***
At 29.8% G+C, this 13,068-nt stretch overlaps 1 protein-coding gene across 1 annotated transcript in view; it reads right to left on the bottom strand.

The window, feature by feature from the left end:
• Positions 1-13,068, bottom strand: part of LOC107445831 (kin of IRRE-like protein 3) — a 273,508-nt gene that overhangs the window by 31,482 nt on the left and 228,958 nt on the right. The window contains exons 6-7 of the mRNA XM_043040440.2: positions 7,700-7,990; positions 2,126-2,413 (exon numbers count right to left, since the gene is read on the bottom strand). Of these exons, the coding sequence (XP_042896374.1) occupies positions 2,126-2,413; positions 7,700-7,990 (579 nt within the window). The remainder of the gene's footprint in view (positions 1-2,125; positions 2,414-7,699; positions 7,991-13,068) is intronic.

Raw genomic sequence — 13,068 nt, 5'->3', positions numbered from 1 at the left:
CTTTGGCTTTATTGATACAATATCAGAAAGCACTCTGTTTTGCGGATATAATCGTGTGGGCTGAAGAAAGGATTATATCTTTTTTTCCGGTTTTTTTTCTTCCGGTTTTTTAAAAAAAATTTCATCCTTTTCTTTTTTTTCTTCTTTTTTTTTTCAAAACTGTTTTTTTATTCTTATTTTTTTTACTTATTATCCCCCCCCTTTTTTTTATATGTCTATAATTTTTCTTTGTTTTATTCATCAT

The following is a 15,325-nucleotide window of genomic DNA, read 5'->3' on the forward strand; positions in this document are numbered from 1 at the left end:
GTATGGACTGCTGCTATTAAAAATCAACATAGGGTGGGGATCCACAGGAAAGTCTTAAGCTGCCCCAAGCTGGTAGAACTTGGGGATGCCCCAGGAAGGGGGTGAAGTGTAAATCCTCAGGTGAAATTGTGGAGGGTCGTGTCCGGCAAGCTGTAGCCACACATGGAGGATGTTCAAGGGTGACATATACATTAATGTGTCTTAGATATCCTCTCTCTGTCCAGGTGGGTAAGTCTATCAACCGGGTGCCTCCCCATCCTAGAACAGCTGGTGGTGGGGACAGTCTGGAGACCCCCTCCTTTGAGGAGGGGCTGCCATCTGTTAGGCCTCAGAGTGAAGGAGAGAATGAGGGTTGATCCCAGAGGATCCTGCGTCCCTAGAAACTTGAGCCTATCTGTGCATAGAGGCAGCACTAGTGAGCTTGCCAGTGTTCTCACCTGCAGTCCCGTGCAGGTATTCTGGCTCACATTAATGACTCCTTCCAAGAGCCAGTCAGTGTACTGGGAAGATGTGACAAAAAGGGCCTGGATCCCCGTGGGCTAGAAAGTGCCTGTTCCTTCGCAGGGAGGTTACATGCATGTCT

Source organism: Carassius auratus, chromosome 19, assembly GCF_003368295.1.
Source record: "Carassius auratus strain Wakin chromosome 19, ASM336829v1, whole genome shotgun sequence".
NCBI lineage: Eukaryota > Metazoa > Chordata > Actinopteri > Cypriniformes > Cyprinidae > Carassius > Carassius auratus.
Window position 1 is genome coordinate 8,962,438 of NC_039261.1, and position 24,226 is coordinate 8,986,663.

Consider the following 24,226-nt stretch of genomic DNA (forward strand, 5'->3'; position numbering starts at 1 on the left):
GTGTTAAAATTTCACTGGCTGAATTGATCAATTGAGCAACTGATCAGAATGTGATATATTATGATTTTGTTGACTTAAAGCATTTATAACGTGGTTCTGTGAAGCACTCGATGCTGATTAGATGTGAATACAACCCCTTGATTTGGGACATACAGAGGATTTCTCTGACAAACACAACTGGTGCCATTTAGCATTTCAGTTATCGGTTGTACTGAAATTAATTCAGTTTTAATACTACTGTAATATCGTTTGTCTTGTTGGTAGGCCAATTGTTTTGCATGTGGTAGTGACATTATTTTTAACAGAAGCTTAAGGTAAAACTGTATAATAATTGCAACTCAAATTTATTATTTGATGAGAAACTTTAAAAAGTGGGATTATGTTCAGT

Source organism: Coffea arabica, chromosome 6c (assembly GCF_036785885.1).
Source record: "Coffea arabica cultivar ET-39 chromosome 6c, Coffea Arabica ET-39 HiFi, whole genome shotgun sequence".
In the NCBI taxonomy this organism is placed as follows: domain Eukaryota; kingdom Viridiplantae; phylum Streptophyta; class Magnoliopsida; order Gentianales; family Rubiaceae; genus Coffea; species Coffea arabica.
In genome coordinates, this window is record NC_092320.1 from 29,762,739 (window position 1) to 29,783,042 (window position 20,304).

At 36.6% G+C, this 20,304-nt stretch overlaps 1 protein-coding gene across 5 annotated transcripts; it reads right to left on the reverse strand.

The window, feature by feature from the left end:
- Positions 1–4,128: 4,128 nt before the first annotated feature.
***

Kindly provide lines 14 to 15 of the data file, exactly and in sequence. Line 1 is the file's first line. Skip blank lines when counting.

Source organism: Coffea arabica, chromosome 6c (assembly GCF_036785885.1).
Source record: "Coffea arabica cultivar ET-39 chromosome 6c, Coffea Arabica ET-39 HiFi, whole genome shotgun sequence".